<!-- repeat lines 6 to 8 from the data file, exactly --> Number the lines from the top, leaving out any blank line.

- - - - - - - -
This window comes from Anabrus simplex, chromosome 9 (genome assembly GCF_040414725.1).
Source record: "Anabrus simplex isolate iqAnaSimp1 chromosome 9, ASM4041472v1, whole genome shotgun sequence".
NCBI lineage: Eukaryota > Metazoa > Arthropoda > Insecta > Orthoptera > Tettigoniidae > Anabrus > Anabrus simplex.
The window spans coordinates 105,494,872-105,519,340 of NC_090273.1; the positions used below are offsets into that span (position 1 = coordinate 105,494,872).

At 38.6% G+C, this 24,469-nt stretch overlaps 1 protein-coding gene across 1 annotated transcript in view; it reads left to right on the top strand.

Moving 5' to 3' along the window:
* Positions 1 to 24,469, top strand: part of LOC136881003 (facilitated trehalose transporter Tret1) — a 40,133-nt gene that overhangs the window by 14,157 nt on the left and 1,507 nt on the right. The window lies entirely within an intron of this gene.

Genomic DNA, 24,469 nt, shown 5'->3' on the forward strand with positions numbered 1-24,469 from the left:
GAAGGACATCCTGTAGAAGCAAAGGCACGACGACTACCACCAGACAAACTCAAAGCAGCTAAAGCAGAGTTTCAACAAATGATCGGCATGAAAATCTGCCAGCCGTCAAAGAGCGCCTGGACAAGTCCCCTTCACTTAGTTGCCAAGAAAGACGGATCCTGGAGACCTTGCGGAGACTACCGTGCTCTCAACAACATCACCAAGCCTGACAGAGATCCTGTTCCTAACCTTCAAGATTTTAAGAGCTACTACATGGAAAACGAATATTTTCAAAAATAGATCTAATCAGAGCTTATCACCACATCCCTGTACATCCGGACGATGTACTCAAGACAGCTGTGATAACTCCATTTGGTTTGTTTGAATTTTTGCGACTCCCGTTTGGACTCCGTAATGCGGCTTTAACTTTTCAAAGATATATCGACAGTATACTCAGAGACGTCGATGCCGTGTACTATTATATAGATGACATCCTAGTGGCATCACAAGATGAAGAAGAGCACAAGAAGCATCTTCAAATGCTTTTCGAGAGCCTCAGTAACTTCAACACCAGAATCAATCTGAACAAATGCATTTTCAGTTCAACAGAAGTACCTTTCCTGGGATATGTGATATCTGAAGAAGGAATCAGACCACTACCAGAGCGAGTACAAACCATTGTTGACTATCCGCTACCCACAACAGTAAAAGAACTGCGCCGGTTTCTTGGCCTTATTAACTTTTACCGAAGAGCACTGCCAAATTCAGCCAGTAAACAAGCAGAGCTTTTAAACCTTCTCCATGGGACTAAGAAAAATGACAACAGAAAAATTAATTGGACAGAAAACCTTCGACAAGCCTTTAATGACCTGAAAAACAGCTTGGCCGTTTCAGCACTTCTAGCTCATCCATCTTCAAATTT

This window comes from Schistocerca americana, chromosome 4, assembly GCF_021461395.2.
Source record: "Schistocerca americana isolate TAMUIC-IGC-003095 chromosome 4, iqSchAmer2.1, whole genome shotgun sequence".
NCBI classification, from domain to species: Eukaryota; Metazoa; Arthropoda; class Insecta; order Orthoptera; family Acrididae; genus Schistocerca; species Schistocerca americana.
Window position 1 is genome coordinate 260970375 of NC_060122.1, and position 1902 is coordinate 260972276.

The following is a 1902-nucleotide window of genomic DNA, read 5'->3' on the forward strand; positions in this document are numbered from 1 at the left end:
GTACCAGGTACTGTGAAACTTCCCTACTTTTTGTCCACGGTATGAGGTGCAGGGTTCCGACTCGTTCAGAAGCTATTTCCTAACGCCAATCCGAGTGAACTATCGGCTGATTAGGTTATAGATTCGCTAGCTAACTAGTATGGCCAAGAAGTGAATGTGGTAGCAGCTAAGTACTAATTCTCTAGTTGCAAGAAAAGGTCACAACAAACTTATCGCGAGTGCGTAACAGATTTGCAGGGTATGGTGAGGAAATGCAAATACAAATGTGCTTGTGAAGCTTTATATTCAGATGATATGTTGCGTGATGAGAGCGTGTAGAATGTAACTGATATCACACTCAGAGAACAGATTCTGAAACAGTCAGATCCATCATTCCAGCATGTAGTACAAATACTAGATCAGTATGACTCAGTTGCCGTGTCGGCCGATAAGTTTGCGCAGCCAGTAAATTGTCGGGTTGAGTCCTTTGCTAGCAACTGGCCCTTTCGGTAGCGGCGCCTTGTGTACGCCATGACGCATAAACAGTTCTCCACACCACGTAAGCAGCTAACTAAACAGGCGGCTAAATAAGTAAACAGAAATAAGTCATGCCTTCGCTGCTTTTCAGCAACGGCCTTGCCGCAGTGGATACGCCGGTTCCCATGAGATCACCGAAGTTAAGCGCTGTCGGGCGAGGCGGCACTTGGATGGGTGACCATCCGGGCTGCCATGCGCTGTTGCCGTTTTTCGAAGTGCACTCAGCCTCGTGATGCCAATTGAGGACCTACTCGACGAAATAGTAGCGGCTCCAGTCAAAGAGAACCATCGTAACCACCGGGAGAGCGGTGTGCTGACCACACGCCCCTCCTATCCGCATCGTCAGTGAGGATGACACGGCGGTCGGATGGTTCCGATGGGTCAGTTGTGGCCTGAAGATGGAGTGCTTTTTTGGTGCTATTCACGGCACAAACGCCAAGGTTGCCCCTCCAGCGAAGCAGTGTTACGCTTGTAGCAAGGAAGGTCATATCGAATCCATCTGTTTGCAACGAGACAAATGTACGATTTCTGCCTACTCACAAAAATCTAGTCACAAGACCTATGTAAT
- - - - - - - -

Moving 5' to 3' along the window:
* Positions 1 to 24,469, top strand: part of LOC136881003 (facilitated trehalose transporter Tret1) — a 40,133-nt gene that overhangs the window by 14,157 nt on the left and 1,507 nt on the right. The window lies entirely within an intron of this gene.

Genomic DNA, 24,469 nt, shown 5'->3' on the forward strand with positions numbered 1-24,469 from the left: